Admiralty Pier 1847 - 1893
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In 1847 work began on Admiralty Pier. It was designed by James Walker and commissioned by the Admiralty. By 1851 the pier had reached a sufficient length to solve the problem of shingle in the harbour mouth and cross-channel streamers were able to berth alongside.
The South Eastern Railway reached Dover via Folkestone in 1844 and the plans for the pier were altered to provide a station which could deliver passengers and goods directly to the gang-planks of the channel boats. Traffic increased with the arrival of the London, Chatham and Dover Railway line in 1861 which was connected with the Pier in 1864.
The first phase of the pier was completed in 1854, and the second in 1864, but the third phase was delayed by discussion as to how it should finish at the seaward end. It was finally decided that a fort with two powerful 80 ton guns should be placed there. It was not until 1880 that the first structure was complete and 1885 before the guns were first fired. It became known as the Admiralty Pier Gun Turret.
The Eastern arm of the Harbour of Refuge was never begun and to meet the demand of cross channel trade, plans were made to build a smaller commercial harbour. The Eastern arm of this, the Prince of Wales Pier, was not begun until 1893.
It was not until 1897 that the contract for Dover's Harbour of Refuge, first considered in 1836, was finally let. Work had already begun on Dover Harbour Board's commercial harbour scheme with the construction of the Prince of Wales Pier and the plans for this were therefore amended.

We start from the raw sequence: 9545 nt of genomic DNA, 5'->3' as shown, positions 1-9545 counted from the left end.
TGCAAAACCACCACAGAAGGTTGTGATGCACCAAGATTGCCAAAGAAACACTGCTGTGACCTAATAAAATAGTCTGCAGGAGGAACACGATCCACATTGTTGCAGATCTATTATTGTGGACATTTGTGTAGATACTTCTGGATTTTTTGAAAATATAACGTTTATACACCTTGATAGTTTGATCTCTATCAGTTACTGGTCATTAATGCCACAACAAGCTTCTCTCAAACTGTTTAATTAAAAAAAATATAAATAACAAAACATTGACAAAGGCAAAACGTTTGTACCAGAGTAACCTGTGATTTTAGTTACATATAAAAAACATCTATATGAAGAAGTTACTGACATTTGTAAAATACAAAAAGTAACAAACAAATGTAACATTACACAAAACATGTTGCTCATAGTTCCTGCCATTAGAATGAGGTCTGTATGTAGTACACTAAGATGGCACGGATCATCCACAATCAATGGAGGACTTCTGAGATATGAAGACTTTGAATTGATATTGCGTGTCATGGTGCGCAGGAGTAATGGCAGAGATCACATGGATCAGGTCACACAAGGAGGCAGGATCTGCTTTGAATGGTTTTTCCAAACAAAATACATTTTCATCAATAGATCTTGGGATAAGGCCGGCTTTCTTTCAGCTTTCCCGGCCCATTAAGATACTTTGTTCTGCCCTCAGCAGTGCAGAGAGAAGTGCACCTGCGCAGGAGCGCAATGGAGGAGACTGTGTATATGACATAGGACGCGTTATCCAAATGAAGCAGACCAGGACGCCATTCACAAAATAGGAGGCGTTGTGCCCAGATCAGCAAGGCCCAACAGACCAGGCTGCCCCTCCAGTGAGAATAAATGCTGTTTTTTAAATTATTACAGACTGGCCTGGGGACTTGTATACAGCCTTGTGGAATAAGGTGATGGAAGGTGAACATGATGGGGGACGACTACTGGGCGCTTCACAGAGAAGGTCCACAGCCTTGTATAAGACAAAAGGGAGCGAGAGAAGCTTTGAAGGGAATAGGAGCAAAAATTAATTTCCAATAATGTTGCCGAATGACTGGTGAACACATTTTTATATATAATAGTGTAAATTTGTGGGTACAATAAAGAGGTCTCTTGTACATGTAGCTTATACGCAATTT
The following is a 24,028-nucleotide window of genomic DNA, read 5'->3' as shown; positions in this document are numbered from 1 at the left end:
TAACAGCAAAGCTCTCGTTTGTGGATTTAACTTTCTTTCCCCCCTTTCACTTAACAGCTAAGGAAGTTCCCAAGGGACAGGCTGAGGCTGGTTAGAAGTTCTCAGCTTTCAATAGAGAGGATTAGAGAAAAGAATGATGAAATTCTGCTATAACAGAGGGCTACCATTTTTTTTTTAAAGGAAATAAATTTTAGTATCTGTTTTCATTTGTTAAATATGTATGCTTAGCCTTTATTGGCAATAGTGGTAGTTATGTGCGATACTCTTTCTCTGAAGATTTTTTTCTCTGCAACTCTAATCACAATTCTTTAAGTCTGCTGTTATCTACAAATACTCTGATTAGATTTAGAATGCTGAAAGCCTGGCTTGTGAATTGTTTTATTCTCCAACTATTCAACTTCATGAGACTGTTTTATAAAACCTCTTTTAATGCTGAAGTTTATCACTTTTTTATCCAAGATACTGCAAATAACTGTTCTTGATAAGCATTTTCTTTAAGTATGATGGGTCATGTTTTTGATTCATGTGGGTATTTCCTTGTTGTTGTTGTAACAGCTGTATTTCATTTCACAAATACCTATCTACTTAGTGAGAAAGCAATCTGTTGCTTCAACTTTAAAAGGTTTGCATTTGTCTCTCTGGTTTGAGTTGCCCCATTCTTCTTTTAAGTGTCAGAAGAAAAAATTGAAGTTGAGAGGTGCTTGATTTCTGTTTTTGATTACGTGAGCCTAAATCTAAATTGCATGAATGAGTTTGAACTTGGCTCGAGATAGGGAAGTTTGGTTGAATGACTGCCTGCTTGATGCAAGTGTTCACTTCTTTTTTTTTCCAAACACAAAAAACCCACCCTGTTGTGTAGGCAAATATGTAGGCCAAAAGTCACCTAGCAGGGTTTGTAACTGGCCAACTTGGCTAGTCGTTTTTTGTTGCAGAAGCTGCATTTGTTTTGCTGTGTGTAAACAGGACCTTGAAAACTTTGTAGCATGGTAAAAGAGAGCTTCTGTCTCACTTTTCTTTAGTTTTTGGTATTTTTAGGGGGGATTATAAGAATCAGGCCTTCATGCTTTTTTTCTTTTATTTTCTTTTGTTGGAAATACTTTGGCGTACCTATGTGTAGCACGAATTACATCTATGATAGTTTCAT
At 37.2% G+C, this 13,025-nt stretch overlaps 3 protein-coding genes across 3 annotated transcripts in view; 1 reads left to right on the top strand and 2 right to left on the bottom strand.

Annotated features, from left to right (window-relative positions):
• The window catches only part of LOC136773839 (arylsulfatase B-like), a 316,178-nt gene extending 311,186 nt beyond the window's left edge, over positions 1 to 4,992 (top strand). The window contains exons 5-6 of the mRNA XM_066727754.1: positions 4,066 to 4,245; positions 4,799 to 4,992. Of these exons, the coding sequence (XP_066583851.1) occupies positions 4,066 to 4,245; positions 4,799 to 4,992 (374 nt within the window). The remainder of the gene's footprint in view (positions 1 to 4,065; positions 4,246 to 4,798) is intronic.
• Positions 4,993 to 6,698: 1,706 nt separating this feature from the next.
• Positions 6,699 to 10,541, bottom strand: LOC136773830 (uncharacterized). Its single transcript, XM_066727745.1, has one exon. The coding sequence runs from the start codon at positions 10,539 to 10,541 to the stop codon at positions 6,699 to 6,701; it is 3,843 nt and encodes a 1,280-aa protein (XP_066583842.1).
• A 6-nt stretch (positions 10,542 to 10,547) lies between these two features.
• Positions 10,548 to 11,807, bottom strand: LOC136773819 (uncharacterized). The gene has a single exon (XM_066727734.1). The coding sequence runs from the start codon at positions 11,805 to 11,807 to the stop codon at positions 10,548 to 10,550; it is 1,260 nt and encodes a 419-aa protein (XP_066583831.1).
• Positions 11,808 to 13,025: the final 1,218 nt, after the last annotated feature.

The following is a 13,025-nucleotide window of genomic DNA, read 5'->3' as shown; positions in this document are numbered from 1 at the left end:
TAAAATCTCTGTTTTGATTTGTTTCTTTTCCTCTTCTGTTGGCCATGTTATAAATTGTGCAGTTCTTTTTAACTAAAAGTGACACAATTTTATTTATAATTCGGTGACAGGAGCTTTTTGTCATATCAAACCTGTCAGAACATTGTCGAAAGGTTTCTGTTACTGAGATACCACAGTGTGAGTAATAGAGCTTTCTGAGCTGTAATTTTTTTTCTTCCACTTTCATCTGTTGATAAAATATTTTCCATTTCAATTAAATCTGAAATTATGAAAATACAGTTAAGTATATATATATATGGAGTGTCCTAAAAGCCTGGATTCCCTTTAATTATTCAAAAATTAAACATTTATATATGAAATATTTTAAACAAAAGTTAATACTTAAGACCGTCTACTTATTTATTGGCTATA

The plans for the harbour included a 2,000 feet extension of Admiralty Pier, an Eastern arm of 2,900 feet and a breakwater of 4,200 feet. This entirely enclosed the bay leaving an Admiralty harbour of 610 acres and a commercial harbour of 68 acres. The plans for the Admiralty Pier were amended in 1906 to allow the building of a station for the South Eastern and Chatham Railway.
Despite problems with currents caused by the initial building of the Prince of Wales Pier beyond the length of the incomplete Admiralty Pier, Dover flourished and in 1904 transatlantic liners began to use the port. This proved very short-lived with the Hamburg Amerika Line moving to Southampton in 1906 following a series of collisions in the Harbour mouth. The other liner companies following suit over the next two years.
The problems with the entrance were solved when the piers and breakwaters were finished, but this was too late to save the liner traffic. Only in 1996 have liners returned with the opening of the new cruise terminal.
The completed harbour was opened on 14th October 1909 by H. R. H. the Prince of Wales, the future King George V.
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